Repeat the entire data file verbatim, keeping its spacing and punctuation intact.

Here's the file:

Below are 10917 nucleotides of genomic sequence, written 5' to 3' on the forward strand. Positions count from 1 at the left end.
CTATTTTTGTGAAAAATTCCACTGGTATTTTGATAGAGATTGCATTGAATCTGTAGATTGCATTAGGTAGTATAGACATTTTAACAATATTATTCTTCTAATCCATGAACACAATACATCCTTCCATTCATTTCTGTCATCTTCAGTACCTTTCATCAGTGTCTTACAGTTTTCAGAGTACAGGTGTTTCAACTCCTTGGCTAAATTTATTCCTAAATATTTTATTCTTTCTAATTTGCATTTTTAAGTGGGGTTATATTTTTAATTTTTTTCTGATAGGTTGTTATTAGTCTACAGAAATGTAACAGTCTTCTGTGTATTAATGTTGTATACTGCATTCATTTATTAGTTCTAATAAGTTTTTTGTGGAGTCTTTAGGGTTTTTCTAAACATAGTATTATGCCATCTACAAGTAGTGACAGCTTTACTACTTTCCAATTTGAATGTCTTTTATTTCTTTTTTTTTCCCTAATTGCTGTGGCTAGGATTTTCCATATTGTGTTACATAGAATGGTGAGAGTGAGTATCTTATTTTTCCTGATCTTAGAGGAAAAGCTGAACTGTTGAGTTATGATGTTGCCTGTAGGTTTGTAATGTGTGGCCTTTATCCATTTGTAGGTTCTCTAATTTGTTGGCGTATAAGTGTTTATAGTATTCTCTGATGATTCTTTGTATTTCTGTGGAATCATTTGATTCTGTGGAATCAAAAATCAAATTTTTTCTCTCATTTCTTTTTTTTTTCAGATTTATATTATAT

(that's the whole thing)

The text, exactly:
Below are 10917 nucleotides of genomic sequence, written 5' to 3' on the forward strand. Positions count from 1 at the left end.
CTATTTTTGTGAAAAATTCCACTGGTATTTTGATAGAGATTGCATTGAATCTGTAGATTGCATTAGGTAGTATAGACATTTTAACAATATTATTCTTCTAATCCATGAACACAATACATCCTTCCATTCATTTCTGTCATCTTCAGTACCTTTCATCAGTGTCTTACAGTTTTCAGAGTACAGGTGTTTCAACTCCTTGGCTAAATTTATTCCTAAATATTTTATTCTTTCTAATTTGCATTTTTAAGTGGGGTTATATTTTTAATTTTTTTCTGATAGGTTGTTATTAGTCTACAGAAATGTAACAGTCTTCTGTGTATTAATGTTGTATACTGCATTCATTTATTAGTTCTAATAAGTTTTTTGTGGAGTCTTTAGGGTTTTTCTAAACATAGTATTATGCCATCTACAAGTAGTGACAGCTTTACTACTTTCCAATTTGAATGTCTTTTATTTCTTTTTTTTTCCCTAATTGCTGTGGCTAGGATTTTCCATATTGTGTTACATAGAATGGTGAGAGTGAGTATCTTATTTTTCCTGATCTTAGAGGAAAAGCTGAACTGTTGAGTTATGATGTTGCCTGTAGGTTTGTAATGTGTGGCCTTTATCCATTTGTAGGTTCTCTAATTTGTTGGCGTATAAGTGTTTATAGTATTCTCTGATGATTCTTTGTATTTCTGTGGAATCATTTGATTCTGTGGAATCAAAAATCAAATTTTTTCTCTCATTTCTTTTTTTTTTCAGATTTATATTATAT